The budget, as always, was a high-profile issue but just one of the topics that garnered attention. Again, more Chamber review is on the way but our new poll question asks for your overall grade of the 2013 General Assembly. Cast your vote at the top right of this page.
Earlier today, Indiana House Speaker Brian Bosma and Indiana Senate President David Long announced a deal had been reached on House Bill 1001, the two-year state budget. Indiana Chamber of Commerce President and CEO Kevin Brinegar reacts to the budget provisions:
"The new state budget has a strong focus on jobs and economic growth, putting additional investments into education and workforce development while also making important tax cuts.
"Trimming the individual income tax rate by 5% will not only benefit working Hoosiers but also many of the state's smallest business owners.
"It was particularly important to see some K-12 funding restored (cut during the last budget process) and more dollars targeted for our highways and infrastructure system.
"Meanwhile, the immediate elimination of the inheritance tax is long overdue and will lift a significant burden off of small, family-owned businesses.
"We commend House and Senate leaders, the governor's office and all those who got the budget to where it is — fiscally sound and including a wide variety of positive provisions for Hoosiers."
Over 120 members and supporters of Indy Connect Now are pushing Indiana legislators — via a letter – to support the mass transit bill to enhance connectivity in Central Indiana — a sentiment held by many businesses and organizations across the state. The letter reads as follows:
As community leaders in central Indiana, we strongly encourage the Indiana General Assembly to pass substantive transit legislation before it adjourns in order to give our community the ability to make its own decisions about investing in a regional transit system.
The Indianapolis Region will not continue to grow and prosper unless we make strategic investments in our community, including in a robust regional transit system. Study after study has recognized the need for building such a system in our region. Cities all across America have realized the benefits from investing in good transit systems, and our inability to make that investment puts us at a competitive disadvantage.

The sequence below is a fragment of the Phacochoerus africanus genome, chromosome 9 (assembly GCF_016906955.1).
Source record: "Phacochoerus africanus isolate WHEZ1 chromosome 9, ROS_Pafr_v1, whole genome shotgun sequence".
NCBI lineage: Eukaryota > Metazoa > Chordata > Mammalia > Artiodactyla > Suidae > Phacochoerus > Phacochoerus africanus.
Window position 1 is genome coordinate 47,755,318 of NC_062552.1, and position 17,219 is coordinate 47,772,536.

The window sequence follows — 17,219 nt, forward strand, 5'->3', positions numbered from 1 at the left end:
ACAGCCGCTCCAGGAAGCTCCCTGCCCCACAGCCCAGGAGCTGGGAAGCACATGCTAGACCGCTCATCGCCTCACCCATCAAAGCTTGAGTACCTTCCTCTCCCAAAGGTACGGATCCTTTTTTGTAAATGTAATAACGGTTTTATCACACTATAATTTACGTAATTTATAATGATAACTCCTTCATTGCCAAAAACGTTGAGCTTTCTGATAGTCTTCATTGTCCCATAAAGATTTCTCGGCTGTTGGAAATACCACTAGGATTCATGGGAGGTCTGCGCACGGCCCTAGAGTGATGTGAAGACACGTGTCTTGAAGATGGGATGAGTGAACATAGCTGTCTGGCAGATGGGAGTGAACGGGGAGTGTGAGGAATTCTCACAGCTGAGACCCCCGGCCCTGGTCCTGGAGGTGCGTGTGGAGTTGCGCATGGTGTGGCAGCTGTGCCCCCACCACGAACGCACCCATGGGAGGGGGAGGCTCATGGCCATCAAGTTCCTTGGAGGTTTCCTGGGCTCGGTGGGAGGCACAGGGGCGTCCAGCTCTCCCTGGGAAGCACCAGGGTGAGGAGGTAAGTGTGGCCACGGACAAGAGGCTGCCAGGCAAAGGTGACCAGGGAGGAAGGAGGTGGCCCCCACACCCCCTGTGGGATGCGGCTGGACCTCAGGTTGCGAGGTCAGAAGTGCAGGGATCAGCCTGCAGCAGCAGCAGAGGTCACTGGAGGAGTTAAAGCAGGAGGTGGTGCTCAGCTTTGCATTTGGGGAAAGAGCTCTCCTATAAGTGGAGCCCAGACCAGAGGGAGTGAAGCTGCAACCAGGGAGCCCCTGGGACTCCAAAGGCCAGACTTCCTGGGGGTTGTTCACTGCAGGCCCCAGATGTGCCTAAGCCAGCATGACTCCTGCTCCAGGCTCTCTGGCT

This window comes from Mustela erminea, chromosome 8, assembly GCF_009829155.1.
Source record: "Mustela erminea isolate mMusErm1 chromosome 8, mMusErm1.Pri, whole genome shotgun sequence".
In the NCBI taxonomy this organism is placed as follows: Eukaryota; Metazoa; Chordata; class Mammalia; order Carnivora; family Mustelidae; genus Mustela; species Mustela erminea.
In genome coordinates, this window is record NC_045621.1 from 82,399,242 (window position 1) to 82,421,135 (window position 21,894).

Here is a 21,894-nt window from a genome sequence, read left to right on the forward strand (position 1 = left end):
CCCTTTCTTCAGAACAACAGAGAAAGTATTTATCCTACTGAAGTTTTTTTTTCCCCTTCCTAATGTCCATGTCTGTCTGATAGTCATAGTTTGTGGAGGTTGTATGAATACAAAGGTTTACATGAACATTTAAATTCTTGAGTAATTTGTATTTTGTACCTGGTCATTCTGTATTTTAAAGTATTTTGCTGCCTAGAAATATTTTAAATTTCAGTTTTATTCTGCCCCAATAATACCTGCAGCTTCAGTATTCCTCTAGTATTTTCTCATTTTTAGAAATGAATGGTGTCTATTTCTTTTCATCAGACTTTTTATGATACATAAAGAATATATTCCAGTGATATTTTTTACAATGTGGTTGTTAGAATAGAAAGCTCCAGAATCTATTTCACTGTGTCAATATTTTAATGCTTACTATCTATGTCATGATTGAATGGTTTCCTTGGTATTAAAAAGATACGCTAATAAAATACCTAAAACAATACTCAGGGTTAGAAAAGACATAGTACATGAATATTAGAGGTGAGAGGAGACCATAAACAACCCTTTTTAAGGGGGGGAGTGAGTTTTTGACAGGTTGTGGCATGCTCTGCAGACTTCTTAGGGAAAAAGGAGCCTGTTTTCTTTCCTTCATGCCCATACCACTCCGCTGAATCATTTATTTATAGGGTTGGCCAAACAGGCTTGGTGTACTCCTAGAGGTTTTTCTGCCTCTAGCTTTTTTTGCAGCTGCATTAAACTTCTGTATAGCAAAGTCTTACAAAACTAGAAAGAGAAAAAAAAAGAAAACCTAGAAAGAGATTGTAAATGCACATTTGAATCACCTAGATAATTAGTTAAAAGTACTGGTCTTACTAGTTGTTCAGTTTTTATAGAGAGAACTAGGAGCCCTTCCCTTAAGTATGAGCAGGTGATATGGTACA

The issue has been studied long enough. Following the release of the last legislative study report on this issue in December 2008, a Task Force of public and private sector partners proposed a transit system that most effectively meets the needs of our community. For the past four years, that proposal has been refined with input from thousands of residents, advice from the best planning experts in the country, and best practices from cities around the country.
The time has come to let the voters decide whether they want to invest in this proposed system. All we ask is that the General Assembly gives us the same flexibility to use local funds that it previously gave to 15 other counties and to let us present the question to voters, similar to what is now required for school capital projects. With support that is trending upward, it is time to allow voters to determine whether or not our communities will be competitive and meet transportation needs in the next decade and beyond.
If this legislation passes now, it will allow us to have a robust discussion for the next eighteen months about the wisdom of making this investment. Residents will then be able to make an informed decision about funding an expanded regional transit system. It is imperative that the General Assembly act now to provide this opportunity to the residents of central Indiana.
The U.S. Chamber of Commerce recently honored members of Congress (252 in the House; 48 Senators) for their pro-jobs, pro-growth stances with the annual Spirit of Enterprise Award.
“In the face of high-stakes politics and difficult choices, legislators from both parties provided America’s job creators with a strong voice in Congress,” said Thomas J. Donohue, president and CEO of the U.S. Chamber. “This award recognizes these men and women for consistently demonstrating their support for pro-growth policies.”
The Chamber’s prestigious Spirit of Enterprise Award, in its 25th year, is given annually to members of Congress based on key business issues outlined in the Chamber publication How They Voted. Members who support the Chamber’s position on at least 70% of those votes qualify to receive the award.
The Chamber scored Congress on 8 Senate and 12 House votes in 2012, including reauthorization of the Export-Import Bank of the United States, the establishment of Permanent Normal Trade Relations (PNTR) with Russia, and the reauthorization of surface transportation legislation. Also scored were votes to repeal onerous provisions in the Patient Protection and Affordable Care Act, improve the process by which regulations are promulgated, and better secure the United States from cyber threats.